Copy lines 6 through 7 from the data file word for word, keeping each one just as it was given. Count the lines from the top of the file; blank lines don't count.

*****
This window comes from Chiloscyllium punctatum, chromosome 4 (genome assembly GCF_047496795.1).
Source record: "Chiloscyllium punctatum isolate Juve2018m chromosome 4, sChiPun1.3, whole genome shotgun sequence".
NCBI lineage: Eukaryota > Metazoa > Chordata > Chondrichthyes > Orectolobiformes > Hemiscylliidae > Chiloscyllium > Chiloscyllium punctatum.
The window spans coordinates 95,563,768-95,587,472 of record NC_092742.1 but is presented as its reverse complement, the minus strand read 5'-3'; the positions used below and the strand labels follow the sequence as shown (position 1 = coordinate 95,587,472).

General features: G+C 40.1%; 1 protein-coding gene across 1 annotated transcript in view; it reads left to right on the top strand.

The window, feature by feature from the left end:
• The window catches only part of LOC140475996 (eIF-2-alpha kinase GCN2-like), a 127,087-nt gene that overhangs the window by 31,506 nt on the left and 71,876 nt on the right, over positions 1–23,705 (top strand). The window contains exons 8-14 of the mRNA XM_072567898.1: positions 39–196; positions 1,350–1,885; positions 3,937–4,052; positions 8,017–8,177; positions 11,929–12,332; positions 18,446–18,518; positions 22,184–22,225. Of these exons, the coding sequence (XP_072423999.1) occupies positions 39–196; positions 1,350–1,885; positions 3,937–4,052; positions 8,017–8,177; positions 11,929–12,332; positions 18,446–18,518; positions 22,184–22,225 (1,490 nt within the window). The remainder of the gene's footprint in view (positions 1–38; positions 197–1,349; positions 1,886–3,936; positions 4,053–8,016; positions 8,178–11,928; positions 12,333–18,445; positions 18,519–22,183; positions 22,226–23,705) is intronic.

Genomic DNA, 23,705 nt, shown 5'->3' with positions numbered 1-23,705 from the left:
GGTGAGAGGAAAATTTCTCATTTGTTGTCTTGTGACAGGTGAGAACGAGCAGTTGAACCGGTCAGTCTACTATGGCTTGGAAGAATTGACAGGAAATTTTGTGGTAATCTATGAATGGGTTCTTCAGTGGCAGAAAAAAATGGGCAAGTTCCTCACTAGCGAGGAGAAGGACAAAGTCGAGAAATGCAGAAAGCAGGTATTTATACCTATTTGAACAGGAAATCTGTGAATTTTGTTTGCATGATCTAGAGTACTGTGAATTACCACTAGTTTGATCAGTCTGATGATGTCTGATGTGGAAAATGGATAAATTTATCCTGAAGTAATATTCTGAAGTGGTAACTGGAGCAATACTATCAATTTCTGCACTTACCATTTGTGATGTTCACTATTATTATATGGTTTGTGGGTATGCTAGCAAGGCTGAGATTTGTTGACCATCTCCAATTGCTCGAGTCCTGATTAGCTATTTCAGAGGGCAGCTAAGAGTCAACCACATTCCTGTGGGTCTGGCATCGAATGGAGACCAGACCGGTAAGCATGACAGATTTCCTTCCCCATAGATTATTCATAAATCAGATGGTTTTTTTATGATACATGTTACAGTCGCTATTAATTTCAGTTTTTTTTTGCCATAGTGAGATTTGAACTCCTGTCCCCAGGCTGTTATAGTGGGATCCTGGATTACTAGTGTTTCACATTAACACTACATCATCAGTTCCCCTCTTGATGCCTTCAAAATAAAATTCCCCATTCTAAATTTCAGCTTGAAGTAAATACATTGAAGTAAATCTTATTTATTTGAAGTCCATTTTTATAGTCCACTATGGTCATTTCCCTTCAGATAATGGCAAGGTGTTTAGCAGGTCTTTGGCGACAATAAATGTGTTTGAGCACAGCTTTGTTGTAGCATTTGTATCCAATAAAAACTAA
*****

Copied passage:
The window, feature by feature from the left end:
• The window catches only part of LOC140475996 (eIF-2-alpha kinase GCN2-like), a 127,087-nt gene that overhangs the window by 31,506 nt on the left and 71,876 nt on the right, over positions 1–23,705 (top strand). The window contains exons 8-14 of the mRNA XM_072567898.1: positions 39–196; positions 1,350–1,885; positions 3,937–4,052; positions 8,017–8,177; positions 11,929–12,332; positions 18,446–18,518; positions 22,184–22,225. Of these exons, the coding sequence (XP_072423999.1) occupies positions 39–196; positions 1,350–1,885; positions 3,937–4,052; positions 8,017–8,177; positions 11,929–12,332; positions 18,446–18,518; positions 22,184–22,225 (1,490 nt within the window). The remainder of the gene's footprint in view (positions 1–38; positions 197–1,349; positions 1,886–3,936; positions 4,053–8,016; positions 8,178–11,928; positions 12,333–18,445; positions 18,519–22,183; positions 22,226–23,705) is intronic.